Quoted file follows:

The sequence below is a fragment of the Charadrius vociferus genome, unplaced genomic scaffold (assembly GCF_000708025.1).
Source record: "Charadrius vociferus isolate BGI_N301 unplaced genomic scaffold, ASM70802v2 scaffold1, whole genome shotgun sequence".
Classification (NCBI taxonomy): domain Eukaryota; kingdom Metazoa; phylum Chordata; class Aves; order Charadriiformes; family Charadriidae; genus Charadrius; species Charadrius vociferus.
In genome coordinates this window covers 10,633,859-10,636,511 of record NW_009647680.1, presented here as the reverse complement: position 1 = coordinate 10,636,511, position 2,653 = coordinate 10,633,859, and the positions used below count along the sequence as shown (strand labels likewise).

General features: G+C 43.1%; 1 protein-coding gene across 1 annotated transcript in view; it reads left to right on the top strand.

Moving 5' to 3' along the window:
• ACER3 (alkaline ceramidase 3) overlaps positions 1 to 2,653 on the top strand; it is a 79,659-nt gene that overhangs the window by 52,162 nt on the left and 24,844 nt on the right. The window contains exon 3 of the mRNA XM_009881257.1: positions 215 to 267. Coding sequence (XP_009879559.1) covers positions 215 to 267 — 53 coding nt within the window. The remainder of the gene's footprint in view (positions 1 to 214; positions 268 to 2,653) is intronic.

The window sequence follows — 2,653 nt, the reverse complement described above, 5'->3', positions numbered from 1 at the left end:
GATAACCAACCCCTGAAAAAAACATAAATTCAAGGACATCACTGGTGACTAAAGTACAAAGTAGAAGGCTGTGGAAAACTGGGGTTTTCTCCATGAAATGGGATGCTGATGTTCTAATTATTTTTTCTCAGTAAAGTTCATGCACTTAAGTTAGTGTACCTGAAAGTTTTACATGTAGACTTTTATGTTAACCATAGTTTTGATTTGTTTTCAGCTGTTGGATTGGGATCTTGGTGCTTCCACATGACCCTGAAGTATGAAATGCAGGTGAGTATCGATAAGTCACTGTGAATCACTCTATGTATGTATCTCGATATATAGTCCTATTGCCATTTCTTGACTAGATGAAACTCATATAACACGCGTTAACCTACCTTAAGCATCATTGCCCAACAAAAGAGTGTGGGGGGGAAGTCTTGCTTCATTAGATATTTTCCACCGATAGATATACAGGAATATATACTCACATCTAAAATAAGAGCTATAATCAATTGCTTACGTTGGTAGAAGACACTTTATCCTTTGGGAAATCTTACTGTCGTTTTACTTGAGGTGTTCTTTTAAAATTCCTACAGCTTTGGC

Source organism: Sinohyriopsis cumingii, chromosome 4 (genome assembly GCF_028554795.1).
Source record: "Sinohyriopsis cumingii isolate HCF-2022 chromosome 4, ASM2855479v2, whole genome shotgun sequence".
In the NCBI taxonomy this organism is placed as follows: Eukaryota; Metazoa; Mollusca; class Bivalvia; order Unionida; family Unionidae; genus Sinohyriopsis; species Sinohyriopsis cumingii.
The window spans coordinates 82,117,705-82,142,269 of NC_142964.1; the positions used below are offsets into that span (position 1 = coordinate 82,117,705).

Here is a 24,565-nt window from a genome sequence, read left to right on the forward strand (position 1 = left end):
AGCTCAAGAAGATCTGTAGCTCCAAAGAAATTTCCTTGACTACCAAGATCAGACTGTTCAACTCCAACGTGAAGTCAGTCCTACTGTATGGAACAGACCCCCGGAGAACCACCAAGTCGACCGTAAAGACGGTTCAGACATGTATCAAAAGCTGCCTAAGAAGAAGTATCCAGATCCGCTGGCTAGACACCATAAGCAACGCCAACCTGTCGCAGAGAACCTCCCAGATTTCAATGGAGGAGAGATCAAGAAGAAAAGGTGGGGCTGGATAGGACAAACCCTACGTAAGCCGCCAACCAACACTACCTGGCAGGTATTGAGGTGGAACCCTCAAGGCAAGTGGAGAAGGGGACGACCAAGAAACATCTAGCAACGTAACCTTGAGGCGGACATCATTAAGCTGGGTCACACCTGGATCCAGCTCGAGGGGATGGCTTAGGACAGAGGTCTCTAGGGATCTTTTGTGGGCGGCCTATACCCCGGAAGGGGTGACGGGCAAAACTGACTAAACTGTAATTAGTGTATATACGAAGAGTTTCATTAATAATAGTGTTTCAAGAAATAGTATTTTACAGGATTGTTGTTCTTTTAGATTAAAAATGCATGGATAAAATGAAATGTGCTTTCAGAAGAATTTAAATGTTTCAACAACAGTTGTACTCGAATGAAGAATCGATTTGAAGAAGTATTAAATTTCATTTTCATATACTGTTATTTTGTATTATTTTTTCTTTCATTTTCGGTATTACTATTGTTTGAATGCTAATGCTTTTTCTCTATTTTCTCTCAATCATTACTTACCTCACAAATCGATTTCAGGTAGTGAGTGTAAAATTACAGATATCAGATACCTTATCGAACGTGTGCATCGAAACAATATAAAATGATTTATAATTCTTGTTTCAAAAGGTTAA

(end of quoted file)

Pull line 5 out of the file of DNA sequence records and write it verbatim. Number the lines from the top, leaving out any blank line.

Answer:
General features: G+C 43.1%; 1 protein-coding gene across 1 annotated transcript in view; it reads left to right on the top strand.